I have spent most of my long career studying the problem of how proteins are made in the cells that make up our body. The problem is so central that it impinges on virtually every aspect of biology, and over the last few decades, we have discovered that much of aging has to do with how our body regulates the production and destruction of proteins. But when I started my career, I had no idea that anything I did would be connected with the problem of why we age and die. Although fascinated by the explosion in aging research that has led to some very real breakthroughs in our understanding, I have also watched with growing alarm the enormous amount of hype associated with it, which has led to widespread marketing of dubious remedies that have a highly tenuous connection with the actual science. Yet they continue to flourish because they capitalize on our very natural fear of growing old and disabled and eventually dying.

Considering how rapidly the field is advancing, the enormous amount of both public and private money invested in it, and the resulting hype, I thought it was an appropriate moment for someone like me, who works in molecular biology but has no real skin in the game, to take a hard, objective look at our current understanding of aging and death. Because I know many of the leading figures in this area personally, I have been able to have many frank conversations to gain an honest and deeper understanding of how they see aging research in its many aspects. I have deliberately refrained from talking to those scientists who have made their positions clear in their own books, especially when they are also tied closely to commercial ventures on aging, but I have discussed their highly publicized views.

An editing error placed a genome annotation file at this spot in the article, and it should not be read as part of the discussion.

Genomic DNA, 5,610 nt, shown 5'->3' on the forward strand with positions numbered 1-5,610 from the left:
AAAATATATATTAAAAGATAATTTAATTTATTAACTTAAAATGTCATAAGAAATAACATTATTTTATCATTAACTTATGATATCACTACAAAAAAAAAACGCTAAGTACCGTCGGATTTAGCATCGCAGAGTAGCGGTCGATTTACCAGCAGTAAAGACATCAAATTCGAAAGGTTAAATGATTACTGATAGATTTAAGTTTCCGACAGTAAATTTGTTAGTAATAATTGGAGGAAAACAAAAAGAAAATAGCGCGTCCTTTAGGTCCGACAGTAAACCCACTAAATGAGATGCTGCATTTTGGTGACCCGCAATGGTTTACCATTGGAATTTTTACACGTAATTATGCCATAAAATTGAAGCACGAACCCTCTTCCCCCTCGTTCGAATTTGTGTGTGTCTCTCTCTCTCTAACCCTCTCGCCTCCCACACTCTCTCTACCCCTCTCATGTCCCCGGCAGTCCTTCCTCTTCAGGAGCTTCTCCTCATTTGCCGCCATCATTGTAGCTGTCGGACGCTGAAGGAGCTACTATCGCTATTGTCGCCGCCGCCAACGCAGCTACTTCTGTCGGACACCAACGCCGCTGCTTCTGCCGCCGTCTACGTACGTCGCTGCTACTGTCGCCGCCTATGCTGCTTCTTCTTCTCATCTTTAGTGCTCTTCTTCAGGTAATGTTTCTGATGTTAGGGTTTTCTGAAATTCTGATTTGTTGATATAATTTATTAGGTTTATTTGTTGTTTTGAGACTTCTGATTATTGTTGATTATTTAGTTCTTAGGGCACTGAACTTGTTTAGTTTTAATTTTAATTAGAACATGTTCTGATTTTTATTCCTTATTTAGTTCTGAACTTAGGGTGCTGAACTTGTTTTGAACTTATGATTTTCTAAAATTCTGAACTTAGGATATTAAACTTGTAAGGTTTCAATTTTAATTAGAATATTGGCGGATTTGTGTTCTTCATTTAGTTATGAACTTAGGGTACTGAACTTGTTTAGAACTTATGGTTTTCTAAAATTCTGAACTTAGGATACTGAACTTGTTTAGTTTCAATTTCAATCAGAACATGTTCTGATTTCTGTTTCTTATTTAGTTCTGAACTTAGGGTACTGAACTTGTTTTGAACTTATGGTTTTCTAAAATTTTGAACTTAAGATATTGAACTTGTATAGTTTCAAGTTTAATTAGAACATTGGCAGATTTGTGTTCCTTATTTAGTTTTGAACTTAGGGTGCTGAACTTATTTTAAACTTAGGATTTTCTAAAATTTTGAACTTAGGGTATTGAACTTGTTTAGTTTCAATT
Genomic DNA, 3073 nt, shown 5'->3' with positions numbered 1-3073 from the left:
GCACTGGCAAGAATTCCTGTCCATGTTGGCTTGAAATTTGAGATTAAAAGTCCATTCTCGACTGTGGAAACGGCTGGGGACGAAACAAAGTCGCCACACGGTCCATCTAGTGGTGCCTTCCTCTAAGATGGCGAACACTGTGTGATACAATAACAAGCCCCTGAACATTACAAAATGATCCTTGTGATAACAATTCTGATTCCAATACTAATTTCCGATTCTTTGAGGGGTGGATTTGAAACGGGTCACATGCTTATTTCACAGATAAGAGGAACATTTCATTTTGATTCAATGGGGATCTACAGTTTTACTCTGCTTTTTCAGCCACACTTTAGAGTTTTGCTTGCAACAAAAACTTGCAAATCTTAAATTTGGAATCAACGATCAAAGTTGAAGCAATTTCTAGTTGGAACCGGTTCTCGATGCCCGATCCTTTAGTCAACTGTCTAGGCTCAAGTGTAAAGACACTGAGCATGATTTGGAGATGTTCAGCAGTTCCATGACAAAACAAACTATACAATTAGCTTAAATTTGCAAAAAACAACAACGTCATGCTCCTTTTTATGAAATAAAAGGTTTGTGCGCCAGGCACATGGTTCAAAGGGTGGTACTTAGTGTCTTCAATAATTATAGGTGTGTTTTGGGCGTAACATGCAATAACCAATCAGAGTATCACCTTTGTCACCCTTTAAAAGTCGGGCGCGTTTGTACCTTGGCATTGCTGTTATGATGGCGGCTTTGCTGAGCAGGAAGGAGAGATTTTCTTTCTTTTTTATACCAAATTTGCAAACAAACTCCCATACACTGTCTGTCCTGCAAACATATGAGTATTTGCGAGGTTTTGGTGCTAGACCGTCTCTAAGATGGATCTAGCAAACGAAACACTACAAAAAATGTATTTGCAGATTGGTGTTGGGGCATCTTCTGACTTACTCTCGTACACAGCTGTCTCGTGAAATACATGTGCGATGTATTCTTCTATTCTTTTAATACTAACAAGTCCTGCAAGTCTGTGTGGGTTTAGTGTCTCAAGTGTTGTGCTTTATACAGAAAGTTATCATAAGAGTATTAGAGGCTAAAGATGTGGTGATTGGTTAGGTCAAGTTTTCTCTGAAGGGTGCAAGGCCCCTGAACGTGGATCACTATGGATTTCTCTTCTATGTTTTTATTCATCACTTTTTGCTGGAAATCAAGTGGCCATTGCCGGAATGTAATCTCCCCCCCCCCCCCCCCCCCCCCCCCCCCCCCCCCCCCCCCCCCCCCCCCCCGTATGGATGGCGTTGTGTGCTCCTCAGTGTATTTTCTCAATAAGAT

Given the pace of discovery, any book that focuses just on the most recent aging research would be out of date even before it was published. Moreover, the most recent discoveries in any area of science often do not hold up to scrutiny and have to be revised or discarded. Accordingly, I have tried to concentrate on some of the essential principles behind the most promising approaches to understanding and tackling aging. These principles should not only stand the test of time, but also help readers realize how we got to our present state of knowledge. I also give a historical background to some of the basic research that led to our current understanding.

We are all concerned about how we will face the end of life—less so when we are young and feel immortal, but more so at my age of seventy-one, when I find that I can do only with difficulty, or not at all, things I could do easily even just ten or twenty years ago. It sometimes feels that life is like being constrained to a smaller and smaller portion of a house, as doors to rooms that we would like to explore slowly close shut as we age. It is natural to ask what the prospects are that science can pry those doors open again.

I hope to probe, as well, the crucial ethical question that runs beneath anti-aging research:

Even if we can, should we?

Extracted with permission from Hachette India/Hodder & Stoughton